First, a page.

Suppose that "intransitive" means "lacks a surface object". And suppose that "unaccusative" means "has a subject that begins in object position," and "unergative" means "has a subject that begins in the same position as a transitive subject."
Then I can think of two imaginable kinds of intransitive verbs that are neither unaccusative nor unergative, though whether either of them is attested I don't know.
One would be a verb with neither an underlying subject nor an object. Verbs like 'rain' (as in, "it's raining") might be candidates for this, depending on what we thought about the word 'it' in that kind of sentence.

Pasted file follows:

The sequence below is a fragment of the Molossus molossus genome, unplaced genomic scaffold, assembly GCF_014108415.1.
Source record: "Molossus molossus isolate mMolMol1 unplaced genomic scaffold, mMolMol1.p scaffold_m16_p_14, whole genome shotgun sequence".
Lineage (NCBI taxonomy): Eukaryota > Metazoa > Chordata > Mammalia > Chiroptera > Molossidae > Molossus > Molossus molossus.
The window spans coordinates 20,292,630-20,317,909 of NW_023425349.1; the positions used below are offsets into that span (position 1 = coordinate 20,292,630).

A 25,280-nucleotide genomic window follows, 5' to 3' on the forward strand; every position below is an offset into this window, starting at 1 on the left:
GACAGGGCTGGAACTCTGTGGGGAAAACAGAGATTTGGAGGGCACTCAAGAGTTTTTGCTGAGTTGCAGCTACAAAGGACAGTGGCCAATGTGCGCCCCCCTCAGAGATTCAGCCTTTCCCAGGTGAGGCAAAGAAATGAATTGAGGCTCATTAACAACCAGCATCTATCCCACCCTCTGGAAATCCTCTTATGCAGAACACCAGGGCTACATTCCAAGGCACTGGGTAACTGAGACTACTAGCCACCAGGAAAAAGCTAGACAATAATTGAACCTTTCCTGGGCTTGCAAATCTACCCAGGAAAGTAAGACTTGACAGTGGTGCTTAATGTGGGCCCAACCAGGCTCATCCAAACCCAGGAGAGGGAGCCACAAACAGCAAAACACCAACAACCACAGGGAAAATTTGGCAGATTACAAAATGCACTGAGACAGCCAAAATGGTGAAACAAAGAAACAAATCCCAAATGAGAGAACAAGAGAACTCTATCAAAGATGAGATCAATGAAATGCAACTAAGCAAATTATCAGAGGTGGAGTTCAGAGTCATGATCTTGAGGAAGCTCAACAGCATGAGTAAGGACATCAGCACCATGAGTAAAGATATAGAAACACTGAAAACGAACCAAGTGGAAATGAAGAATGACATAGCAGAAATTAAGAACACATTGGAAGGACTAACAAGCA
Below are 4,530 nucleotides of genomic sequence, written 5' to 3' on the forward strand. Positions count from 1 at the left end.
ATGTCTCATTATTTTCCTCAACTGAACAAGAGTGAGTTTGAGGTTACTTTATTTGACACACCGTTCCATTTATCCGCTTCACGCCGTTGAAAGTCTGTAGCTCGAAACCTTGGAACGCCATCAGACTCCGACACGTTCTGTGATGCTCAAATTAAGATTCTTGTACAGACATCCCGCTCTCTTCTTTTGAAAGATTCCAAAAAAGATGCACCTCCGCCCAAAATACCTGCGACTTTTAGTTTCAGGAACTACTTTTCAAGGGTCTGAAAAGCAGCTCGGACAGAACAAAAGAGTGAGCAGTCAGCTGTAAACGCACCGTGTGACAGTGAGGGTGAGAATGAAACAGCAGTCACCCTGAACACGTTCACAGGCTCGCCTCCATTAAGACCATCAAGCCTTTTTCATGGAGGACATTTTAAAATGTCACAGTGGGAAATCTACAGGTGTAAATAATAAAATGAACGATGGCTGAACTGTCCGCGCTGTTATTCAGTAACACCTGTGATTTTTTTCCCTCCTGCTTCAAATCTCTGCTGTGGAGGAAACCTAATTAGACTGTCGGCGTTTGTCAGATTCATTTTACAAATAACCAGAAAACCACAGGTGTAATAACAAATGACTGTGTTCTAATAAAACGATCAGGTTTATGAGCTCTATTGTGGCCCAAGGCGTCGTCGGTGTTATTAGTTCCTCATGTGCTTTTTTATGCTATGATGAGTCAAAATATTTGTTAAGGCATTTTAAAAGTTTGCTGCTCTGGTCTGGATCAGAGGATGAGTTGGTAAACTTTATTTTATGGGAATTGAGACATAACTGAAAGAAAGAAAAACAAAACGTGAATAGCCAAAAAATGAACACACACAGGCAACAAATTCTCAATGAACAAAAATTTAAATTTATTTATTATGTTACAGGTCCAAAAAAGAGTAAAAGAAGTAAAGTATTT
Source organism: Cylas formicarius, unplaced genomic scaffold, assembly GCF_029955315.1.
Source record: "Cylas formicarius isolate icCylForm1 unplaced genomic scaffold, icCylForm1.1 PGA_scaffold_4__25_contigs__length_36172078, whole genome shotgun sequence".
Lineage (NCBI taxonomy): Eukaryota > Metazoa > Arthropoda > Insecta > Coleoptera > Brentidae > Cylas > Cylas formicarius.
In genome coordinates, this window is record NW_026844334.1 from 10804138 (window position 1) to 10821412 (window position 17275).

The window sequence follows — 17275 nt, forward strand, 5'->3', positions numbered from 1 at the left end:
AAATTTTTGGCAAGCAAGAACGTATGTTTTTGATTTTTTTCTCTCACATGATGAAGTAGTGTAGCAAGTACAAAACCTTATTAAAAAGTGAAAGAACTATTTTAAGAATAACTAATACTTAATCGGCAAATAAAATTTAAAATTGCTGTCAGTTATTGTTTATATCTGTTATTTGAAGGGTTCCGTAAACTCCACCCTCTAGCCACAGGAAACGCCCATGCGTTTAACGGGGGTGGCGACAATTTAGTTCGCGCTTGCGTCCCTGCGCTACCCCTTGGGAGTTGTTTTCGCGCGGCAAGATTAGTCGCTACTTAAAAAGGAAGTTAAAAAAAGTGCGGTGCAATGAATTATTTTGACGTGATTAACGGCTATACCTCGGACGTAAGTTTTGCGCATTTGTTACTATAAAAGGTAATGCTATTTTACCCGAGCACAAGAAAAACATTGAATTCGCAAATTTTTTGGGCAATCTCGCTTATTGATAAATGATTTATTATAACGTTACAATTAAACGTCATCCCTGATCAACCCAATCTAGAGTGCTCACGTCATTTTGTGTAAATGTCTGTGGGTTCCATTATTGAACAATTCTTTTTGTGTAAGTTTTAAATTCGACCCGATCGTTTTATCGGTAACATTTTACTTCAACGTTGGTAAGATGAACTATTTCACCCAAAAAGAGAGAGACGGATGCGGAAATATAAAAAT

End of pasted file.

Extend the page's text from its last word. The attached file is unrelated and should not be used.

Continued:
Another would be a verb with an underlying subject that began in some position other than the usual ones for transitive subjects and objects. So called 'psych-verbs', which have meanings like 'worry', 'be bored', etc., might be a candidate for this kind of verb; in many languages, such verbs assign odd cases to their subjects, so they are unusual in at least that respect.
How these kinds of verbs behave with respect to classic unaccusativity diagnostics would be a natural next question, to which I don't know the answer. It might be worth looking at Levin and Rappaport Hovav's classic 1995 book 'Unaccusativity'.